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Downtown Corpus Christi proponents point to TIRZ as reason for economic growth

The tax increment reinvestment zone has allowed .

CORPUS CHRISTI, Texas — Downtown Corpus Christi was a very different place than it is now not even 10 years ago, according to Downtown Management District Executive Director Alyssa Barrera-Mason. 

That's part of the reason the Tax Increment Reinvestment Zone for that area was created.  

"So in 2016 Downtown was vacant," she said. "There wasn't a lot going on and I think now we have really created a tremendous amount of momentum."

City council members were recently briefed by the Downtown Management District about how well the program has been doing since 2016.

Business owners and Downtown Management District officials believe that the downtown TIRZ has been a great economic shot-in-the-arm for the area.

Simply put, TIRZes allow the area to bet on itself.

Downtown property taxes gradually increase annually, but because it is part of a TIRZ, not all of the taxes paid stay go to the county -- some of those dollars are taken and reinvested in the area.

"It's not a silver bullet or panacea," said Water Street Restaurant President Richard Lomax. "You still have all of the challenges and risks to open a small business, but this helps to cure a little bit of the trepidation you may have."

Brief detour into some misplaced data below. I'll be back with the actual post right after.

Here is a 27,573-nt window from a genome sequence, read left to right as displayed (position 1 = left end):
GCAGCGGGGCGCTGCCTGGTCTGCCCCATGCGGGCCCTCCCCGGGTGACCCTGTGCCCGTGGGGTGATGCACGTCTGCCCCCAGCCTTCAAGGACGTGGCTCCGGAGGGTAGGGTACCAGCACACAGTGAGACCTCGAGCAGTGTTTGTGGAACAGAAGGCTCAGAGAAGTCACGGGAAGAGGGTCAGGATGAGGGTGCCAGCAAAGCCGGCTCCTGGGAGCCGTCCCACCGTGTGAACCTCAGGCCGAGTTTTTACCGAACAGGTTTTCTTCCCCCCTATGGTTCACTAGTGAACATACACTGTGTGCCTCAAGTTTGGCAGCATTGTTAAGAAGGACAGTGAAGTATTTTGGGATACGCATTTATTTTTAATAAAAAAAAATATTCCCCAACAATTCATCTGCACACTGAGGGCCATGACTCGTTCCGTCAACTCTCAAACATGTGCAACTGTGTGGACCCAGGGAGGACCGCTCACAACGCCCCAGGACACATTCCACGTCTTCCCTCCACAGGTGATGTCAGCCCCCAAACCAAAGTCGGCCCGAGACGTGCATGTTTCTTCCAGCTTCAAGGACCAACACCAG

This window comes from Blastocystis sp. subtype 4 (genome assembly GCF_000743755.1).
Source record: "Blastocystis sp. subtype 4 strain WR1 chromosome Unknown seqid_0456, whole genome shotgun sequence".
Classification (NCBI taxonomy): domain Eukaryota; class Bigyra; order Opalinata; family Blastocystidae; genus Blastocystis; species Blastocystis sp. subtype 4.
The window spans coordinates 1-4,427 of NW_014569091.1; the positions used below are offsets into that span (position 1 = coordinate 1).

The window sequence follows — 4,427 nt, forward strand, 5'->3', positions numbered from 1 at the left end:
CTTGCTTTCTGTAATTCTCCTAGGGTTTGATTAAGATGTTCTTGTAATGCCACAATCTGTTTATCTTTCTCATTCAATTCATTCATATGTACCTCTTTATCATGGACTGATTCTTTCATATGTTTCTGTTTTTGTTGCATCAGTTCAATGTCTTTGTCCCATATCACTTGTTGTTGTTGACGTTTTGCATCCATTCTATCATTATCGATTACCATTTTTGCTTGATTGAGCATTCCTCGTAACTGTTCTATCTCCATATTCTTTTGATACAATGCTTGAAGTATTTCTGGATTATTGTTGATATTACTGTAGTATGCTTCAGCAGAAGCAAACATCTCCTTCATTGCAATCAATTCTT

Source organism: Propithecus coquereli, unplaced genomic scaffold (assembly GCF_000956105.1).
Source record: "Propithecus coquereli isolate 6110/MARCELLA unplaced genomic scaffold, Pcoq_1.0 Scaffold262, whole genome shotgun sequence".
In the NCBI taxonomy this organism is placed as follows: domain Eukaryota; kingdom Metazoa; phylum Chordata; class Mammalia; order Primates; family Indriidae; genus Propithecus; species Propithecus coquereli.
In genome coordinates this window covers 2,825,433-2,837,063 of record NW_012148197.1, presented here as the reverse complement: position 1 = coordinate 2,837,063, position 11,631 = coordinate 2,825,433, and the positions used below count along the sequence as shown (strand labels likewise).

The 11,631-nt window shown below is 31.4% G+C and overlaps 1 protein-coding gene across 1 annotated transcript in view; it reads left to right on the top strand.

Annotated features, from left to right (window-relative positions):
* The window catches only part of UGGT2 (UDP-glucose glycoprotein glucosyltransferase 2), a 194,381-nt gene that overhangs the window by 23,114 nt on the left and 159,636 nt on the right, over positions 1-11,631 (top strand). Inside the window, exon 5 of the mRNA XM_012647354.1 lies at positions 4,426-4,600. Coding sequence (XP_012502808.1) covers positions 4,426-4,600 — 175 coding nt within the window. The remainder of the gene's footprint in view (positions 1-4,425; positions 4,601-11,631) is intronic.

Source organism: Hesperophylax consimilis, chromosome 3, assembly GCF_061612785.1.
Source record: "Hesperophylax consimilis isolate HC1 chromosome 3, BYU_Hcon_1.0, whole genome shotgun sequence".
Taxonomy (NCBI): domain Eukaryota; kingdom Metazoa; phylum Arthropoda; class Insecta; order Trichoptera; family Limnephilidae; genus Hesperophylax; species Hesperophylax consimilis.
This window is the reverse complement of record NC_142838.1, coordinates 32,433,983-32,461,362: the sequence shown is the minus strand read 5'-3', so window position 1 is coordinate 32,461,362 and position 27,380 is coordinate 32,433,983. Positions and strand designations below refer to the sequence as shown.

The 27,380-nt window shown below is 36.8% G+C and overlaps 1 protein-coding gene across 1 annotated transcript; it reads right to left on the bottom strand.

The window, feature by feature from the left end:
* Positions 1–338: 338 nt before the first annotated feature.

A number of businesses have been able to capitalize on investment zone dollars. 

Lucy's Snackbar, located on Chaparral Street, is one such business. 

Down the street -- the old Greyhound bus terminal was turned into the Bar Under the Sun (BUS).

The former Peerless Cleaners location is now the Goldfish Cocktail Bar.

Lomax's family-run business also is working to open a coffee shop and bakery. The bakery will be the first phase, and it will also feature brick-oven cooked pizzas.

TIRZ dollars have funded some of the improvements to his businesses. He said the reinvestment zone is a very valuable tool and encourages others looking to open businesses to consider Downtown.

"Everyone roots for the neighborhood," he said. "We just need more entrepreneurs and more tenants to create the neighborhood and make it more attractive."

Corpus Christi councilman Roland Barrera told 3NEWS that the combination of the TIRZ and other city led downtown revitalization efforts are producing real growth in the area.

"You're going to have more multi-family residential housing because we were already working on that," he said. "You have more people living here. They'll be more shops and restaurants, more things to do."

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